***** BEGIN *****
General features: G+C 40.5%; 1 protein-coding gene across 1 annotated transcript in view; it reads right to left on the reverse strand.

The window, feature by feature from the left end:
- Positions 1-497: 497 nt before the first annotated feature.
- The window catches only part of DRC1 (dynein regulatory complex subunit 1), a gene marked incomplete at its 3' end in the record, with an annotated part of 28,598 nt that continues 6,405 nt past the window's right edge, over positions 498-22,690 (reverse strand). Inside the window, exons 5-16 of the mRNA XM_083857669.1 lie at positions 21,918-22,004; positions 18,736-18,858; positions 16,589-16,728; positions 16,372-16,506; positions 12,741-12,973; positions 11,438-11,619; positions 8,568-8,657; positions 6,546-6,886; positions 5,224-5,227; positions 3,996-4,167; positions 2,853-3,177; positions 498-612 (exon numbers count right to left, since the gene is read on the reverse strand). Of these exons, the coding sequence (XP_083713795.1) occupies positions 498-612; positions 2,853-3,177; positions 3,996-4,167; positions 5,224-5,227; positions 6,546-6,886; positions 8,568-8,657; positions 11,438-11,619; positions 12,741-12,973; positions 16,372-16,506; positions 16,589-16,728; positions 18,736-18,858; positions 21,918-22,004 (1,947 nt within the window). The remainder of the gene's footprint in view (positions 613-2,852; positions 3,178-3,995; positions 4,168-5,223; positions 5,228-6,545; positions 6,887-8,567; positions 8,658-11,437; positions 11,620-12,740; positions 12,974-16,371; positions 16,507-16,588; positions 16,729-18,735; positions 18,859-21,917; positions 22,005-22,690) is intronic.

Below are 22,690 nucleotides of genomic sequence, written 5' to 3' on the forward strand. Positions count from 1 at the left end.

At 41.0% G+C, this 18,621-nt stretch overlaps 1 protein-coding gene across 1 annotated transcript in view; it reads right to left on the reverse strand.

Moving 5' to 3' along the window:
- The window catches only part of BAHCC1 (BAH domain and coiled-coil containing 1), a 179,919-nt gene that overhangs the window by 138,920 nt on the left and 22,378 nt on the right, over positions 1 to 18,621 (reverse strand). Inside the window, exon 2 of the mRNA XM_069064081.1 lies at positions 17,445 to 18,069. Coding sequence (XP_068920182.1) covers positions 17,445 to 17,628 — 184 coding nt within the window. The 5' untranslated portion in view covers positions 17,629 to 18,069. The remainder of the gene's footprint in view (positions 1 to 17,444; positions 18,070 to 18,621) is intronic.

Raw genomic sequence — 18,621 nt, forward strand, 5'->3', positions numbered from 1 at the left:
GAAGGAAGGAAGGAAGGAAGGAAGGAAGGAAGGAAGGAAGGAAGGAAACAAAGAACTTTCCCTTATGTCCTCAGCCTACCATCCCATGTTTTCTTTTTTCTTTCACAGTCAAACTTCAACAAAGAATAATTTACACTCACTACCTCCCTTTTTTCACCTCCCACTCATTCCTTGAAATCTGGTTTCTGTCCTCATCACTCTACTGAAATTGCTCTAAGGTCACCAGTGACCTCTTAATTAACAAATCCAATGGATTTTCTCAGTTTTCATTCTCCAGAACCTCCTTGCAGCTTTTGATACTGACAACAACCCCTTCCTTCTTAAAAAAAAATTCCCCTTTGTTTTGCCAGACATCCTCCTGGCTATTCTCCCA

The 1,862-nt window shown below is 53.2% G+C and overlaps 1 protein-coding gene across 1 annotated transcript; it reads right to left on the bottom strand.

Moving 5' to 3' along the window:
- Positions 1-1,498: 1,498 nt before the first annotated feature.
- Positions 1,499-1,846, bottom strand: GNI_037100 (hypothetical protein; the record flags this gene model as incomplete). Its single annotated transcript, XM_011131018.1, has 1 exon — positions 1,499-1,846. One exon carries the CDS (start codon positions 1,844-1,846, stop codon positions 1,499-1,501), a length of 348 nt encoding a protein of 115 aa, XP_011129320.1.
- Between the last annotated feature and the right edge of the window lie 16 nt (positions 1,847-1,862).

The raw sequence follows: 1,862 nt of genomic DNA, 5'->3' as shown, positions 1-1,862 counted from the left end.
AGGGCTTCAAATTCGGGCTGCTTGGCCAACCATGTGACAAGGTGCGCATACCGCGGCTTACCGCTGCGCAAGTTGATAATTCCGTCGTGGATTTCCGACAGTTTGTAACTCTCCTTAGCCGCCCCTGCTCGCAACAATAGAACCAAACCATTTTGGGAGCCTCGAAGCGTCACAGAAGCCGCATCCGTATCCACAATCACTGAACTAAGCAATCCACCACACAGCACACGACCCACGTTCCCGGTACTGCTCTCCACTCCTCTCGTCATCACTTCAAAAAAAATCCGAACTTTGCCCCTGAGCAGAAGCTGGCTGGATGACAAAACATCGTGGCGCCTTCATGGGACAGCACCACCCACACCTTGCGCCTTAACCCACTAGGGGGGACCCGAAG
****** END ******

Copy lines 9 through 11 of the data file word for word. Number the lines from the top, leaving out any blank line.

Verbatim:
Raw genomic sequence — 18,621 nt, forward strand, 5'->3', positions numbered from 1 at the left:
GAAGGAAGGAAGGAAGGAAGGAAGGAAGGAAGGAAGGAAGGAAGGAAACAAAGAACTTTCCCTTATGTCCTCAGCCTACCATCCCATGTTTTCTTTTTTCTTTCACAGTCAAACTTCAACAAAGAATAATTTACACTCACTACCTCCCTTTTTTCACCTCCCACTCATTCCTTGAAATCTGGTTTCTGTCCTCATCACTCTACTGAAATTGCTCTAAGGTCACCAGTGACCTCTTAATTAACAAATCCAATGGATTTTCTCAGTTTTCATTCTCCAGAACCTCCTTGCAGCTTTTGATACTGACAACAACCCCTTCCTTCTTAAAAAAAAATTCCCCTTTGTTTTGCCAGACATCCTCCTGGCTATTCTCCCA

The 1,862-nt window shown below is 53.2% G+C and overlaps 1 protein-coding gene across 1 annotated transcript; it reads right to left on the bottom strand.